2. Internet Searching


There are occasions in academic research where it also may be useful to search the world wide web for information. While we recommend that you go to your CIT Library or its website and use its print materials, online databases or e-books to access peer reviewed literature as a first step, many other sources of academic and other information are now also available through the web.

But if you do choose this option, why is it important to learn how to search the internet properly? Which Browser is best? What search engine will ensure good academic results? Can you improve your settings?

The internet is huge and your time is limited. So it is important to be able to search the internet effectively and efficiently. Otherwise you could be 'browsing' until the cows come home, or your deadline has passed. Is that a problem?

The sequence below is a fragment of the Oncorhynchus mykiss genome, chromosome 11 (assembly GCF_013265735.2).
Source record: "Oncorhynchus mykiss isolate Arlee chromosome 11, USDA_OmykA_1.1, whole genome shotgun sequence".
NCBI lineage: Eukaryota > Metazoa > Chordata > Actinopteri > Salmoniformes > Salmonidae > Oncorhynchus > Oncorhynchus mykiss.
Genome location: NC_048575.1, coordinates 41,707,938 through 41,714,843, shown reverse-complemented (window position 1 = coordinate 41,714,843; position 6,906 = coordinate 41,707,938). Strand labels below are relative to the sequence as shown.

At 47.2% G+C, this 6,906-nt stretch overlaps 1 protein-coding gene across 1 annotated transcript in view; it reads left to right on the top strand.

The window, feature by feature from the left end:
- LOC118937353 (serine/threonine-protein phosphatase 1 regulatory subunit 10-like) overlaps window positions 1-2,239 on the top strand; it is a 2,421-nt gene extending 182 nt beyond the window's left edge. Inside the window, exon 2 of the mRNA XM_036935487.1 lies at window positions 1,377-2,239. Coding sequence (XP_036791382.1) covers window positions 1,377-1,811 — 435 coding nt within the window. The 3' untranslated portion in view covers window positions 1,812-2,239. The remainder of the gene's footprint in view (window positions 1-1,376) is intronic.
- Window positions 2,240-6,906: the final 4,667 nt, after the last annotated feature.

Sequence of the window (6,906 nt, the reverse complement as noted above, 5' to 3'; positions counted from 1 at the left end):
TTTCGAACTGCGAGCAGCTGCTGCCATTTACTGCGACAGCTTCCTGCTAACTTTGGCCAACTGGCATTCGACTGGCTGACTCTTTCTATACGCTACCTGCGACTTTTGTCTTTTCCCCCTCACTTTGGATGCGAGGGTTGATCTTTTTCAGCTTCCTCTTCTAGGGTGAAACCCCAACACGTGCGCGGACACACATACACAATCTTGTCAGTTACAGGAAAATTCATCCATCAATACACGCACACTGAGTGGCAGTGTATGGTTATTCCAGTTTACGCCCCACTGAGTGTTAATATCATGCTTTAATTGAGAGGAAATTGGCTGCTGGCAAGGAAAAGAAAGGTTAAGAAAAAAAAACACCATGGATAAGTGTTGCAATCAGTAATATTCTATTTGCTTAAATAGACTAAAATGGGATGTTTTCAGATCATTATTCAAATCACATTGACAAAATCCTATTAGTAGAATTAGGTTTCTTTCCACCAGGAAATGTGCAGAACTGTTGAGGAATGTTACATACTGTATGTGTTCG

If you search Google with the term 'Management' you will get about 740,000,000 hits. That's about 739,999,990 more than you need and almost all of them will be worthless to you. But how do you know which 10 hits are the ones you need? Or should you use a better search term?

Also you won't want to miss out on any potentially useful information. You cannot browse through 740,000,000 items so you need to be more specific with your search term(s). But how?

In some subject areas, there may be bogus or incorrect information posted on the net. How will you know this? What are the 'giveaways' to point you to useless sources of information?

Some sites may be vital to you. How will you recognise them? Do you have to go into them first?

All these questions should be answered before you begin to utilise or spend your valuable time reading or downloading from the internet.

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